Cool species can take the heat

May 17, 2011

(PhysOrg.com) -- Two scientists from Simon Fraser University and one from Deakin University (DU) in Australia have made a discovery that is overturning conventional wisdom about how land and marine animals react to heat.

SFU  Nick Dulvy and Jennifer Sunday, and DU environmental scientist Amanda Bates have discovered that all land-dwelling cope with extreme heat similarly, regardless of how far they live from the equator.

The puzzling finding contradicts popular belief that animals living in cooler climates, such as British Columbian frogs, are less heat tolerant than their relatives in the tropics.

The scientists have published a paper on their findings, Global analysis of thermal tolerance and latitude in ectotherms, in the latest online issue of the Proceedings of the Royal Society of London, series B.

The scientific trio compared the heat tolerance of more than 300 species of lizards, frogs, insects, spiders, bivalves, crustaceans and fish worldwide from the Antarctic to Alaska. The study is the most comprehensive analysis of the geographical distribution of life forms’ thermal limits ever compiled.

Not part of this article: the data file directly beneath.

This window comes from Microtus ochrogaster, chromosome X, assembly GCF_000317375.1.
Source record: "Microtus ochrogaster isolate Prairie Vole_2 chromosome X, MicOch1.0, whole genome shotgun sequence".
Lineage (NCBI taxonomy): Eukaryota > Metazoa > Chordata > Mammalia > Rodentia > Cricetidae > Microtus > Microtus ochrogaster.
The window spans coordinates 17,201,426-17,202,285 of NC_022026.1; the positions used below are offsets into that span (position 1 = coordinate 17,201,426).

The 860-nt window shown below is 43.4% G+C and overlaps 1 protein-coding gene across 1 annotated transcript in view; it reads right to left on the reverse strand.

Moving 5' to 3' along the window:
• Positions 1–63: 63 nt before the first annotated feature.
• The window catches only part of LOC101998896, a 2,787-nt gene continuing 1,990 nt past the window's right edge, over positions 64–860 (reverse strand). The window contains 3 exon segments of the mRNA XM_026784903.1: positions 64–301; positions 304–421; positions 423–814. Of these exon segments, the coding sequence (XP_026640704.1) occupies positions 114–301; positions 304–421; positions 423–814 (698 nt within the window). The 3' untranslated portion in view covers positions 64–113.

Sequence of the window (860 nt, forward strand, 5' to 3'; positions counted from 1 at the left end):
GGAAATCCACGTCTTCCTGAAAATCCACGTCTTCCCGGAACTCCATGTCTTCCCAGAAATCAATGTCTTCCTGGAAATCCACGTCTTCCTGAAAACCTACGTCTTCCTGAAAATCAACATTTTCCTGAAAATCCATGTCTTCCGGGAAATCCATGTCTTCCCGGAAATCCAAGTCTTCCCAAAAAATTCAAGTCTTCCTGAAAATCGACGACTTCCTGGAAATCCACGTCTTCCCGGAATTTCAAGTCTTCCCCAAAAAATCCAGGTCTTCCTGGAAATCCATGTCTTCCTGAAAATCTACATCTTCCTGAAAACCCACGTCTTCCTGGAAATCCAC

“We are surprised that cold-blooded animals living at the highest latitudes have the same heat tolerance as those living in the tropics,” says Sunday, a biology doctoral student and the study’s lead author.

The team stumbled upon its discoveries, not by working with the animals themselves, but by gathering up previously published studies.  “All the information was out there in libraries, we just needed to mine out the data to make this discovery,” says Bates.

“The consistency in heat tolerance from the tropics to the poles across so many animal groups suggests a common mechanism is at play,” says Dulvy, associate professor of biology.

The scientists believe there are two possible explanations for their findings. “Either heat tolerance is a historical legacy and there is little cost to retaining this trait,” says Sunday. “Or animals face equally high temperatures on the hottest day of the year, from Costa Rica to British Columbia.”

Dulvy stresses, “We need to understand which one of these mechanisms is controlling species’ distributions to better predict their response to global climate warming.”

Sunday’s findings in another study drive home the importance of getting an accurate handle on how all life forms respond to global warming. In a paper that she recently presented at a marine conservation meeting, Sunday concludes B.C. sea urchins appear to be evolving their way out of problems associated with oceans’ rising acidic levels. Global warming is believed to be causing the increase.

Explore further: Plastic pollution choking Australian waters, study says

Provided by Simon Fraser University

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SteveL
5 / 5 (1) May 17, 2011
What, no mammals? Pffft!